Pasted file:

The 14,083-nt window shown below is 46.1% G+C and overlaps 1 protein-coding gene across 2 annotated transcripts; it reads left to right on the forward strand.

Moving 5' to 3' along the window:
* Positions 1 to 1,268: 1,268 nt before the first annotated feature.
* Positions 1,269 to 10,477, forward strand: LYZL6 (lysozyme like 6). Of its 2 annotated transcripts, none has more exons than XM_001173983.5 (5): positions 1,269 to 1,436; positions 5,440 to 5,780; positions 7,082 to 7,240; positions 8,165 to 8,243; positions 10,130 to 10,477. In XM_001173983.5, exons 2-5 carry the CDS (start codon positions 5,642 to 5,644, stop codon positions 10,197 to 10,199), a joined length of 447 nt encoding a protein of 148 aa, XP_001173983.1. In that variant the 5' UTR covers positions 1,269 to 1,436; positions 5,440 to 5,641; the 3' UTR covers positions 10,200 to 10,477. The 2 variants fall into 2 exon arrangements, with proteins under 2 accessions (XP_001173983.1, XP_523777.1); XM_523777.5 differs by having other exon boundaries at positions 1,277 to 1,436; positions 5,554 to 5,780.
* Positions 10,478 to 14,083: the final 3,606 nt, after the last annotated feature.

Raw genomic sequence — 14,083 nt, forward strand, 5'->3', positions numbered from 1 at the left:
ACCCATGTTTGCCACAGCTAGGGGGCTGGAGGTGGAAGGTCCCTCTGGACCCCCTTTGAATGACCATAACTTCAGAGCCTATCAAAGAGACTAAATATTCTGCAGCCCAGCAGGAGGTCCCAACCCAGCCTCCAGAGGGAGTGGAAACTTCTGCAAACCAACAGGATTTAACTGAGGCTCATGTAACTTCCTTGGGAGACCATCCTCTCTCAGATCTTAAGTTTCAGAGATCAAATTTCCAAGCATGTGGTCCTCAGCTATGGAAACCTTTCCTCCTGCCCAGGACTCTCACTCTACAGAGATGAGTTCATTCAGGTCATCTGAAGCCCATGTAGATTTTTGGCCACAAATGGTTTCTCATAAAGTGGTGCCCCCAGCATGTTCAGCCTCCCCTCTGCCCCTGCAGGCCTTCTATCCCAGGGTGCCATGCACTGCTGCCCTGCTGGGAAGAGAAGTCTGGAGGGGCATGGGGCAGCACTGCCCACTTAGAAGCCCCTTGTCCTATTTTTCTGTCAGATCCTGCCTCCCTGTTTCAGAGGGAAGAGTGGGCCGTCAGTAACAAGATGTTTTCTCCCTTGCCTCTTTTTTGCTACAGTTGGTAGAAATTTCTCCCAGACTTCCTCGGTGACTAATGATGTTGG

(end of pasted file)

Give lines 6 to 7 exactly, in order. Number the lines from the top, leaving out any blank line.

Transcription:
Raw genomic sequence — 14,083 nt, forward strand, 5'->3', positions numbered from 1 at the left:
ACCCATGTTTGCCACAGCTAGGGGGCTGGAGGTGGAAGGTCCCTCTGGACCCCCTTTGAATGACCATAACTTCAGAGCCTATCAAAGAGACTAAATATTCTGCAGCCCAGCAGGAGGTCCCAACCCAGCCTCCAGAGGGAGTGGAAACTTCTGCAAACCAACAGGATTTAACTGAGGCTCATGTAACTTCCTTGGGAGACCATCCTCTCTCAGATCTTAAGTTTCAGAGATCAAATTTCCAAGCATGTGGTCCTCAGCTATGGAAACCTTTCCTCCTGCCCAGGACTCTCACTCTACAGAGATGAGTTCATTCAGGTCATCTGAAGCCCATGTAGATTTTTGGCCACAAATGGTTTCTCATAAAGTGGTGCCCCCAGCATGTTCAGCCTCCCCTCTGCCCCTGCAGGCCTTCTATCCCAGGGTGCCATGCACTGCTGCCCTGCTGGGAAGAGAAGTCTGGAGGGGCATGGGGCAGCACTGCCCACTTAGAAGCCCCTTGTCCTATTTTTCTGTCAGATCCTGCCTCCCTGTTTCAGAGGGAAGAGTGGGCCGTCAGTAACAAGATGTTTTCTCCCTTGCCTCTTTTTTGCTACAGTTGGTAGAAATTTCTCCCAGACTTCCTCGGTGACTAATGATGTTGG